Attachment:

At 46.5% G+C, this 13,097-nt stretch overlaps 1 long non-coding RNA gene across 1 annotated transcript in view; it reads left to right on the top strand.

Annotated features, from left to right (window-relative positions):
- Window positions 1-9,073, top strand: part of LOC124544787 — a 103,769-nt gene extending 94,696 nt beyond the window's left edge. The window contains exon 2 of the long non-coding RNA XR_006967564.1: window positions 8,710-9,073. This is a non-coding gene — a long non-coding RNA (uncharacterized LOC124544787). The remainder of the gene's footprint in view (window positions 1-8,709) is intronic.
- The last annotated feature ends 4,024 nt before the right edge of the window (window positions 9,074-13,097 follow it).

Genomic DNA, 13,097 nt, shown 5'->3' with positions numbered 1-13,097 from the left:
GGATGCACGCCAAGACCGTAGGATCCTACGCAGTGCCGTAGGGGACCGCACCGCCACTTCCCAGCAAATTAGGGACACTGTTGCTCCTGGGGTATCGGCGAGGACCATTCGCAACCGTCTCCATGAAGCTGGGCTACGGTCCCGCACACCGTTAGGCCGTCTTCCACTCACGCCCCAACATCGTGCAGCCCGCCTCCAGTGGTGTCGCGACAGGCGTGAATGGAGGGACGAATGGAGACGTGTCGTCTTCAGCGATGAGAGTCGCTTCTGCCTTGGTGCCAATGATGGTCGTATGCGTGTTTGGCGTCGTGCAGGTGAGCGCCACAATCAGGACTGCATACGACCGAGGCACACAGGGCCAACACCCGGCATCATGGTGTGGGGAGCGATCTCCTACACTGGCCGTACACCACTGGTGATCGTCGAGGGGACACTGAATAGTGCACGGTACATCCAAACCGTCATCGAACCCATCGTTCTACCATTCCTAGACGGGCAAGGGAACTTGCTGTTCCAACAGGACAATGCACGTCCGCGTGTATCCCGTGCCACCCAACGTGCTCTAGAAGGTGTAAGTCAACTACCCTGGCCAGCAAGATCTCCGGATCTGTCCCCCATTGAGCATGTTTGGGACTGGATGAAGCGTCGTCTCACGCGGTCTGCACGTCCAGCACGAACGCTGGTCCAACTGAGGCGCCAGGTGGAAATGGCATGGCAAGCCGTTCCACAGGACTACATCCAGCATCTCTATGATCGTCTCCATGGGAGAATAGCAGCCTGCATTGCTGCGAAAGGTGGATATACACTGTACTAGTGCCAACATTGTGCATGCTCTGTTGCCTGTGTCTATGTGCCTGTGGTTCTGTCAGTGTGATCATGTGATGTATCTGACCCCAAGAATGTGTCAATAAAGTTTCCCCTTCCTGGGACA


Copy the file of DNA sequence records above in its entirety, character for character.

At 46.5% G+C, this 13,097-nt stretch overlaps 1 long non-coding RNA gene across 1 annotated transcript in view; it reads left to right on the top strand.

Annotated features, from left to right (window-relative positions):
- Window positions 1-9,073, top strand: part of LOC124544787 — a 103,769-nt gene extending 94,696 nt beyond the window's left edge. The window contains exon 2 of the long non-coding RNA XR_006967564.1: window positions 8,710-9,073. This is a non-coding gene — a long non-coding RNA (uncharacterized LOC124544787). The remainder of the gene's footprint in view (window positions 1-8,709) is intronic.
- The last annotated feature ends 4,024 nt before the right edge of the window (window positions 9,074-13,097 follow it).

Genomic DNA, 13,097 nt, shown 5'->3' with positions numbered 1-13,097 from the left:
GGATGCACGCCAAGACCGTAGGATCCTACGCAGTGCCGTAGGGGACCGCACCGCCACTTCCCAGCAAATTAGGGACACTGTTGCTCCTGGGGTATCGGCGAGGACCATTCGCAACCGTCTCCATGAAGCTGGGCTACGGTCCCGCACACCGTTAGGCCGTCTTCCACTCACGCCCCAACATCGTGCAGCCCGCCTCCAGTGGTGTCGCGACAGGCGTGAATGGAGGGACGAATGGAGACGTGTCGTCTTCAGCGATGAGAGTCGCTTCTGCCTTGGTGCCAATGATGGTCGTATGCGTGTTTGGCGTCGTGCAGGTGAGCGCCACAATCAGGACTGCATACGACCGAGGCACACAGGGCCAACACCCGGCATCATGGTGTGGGGAGCGATCTCCTACACTGGCCGTACACCACTGGTGATCGTCGAGGGGACACTGAATAGTGCACGGTACATCCAAACCGTCATCGAACCCATCGTTCTACCATTCCTAGACGGGCAAGGGAACTTGCTGTTCCAACAGGACAATGCACGTCCGCGTGTATCCCGTGCCACCCAACGTGCTCTAGAAGGTGTAAGTCAACTACCCTGGCCAGCAAGATCTCCGGATCTGTCCCCCATTGAGCATGTTTGGGACTGGATGAAGCGTCGTCTCACGCGGTCTGCACGTCCAGCACGAACGCTGGTCCAACTGAGGCGCCAGGTGGAAATGGCATGGCAAGCCGTTCCACAGGACTACATCCAGCATCTCTATGATCGTCTCCATGGGAGAATAGCAGCCTGCATTGCTGCGAAAGGTGGATATACACTGTACTAGTGCCAACATTGTGCATGCTCTGTTGCCTGTGTCTATGTGCCTGTGGTTCTGTCAGTGTGATCATGTGATGTATCTGACCCCAAGAATGTGTCAATAAAGTTTCCCCTTCCTGGGACA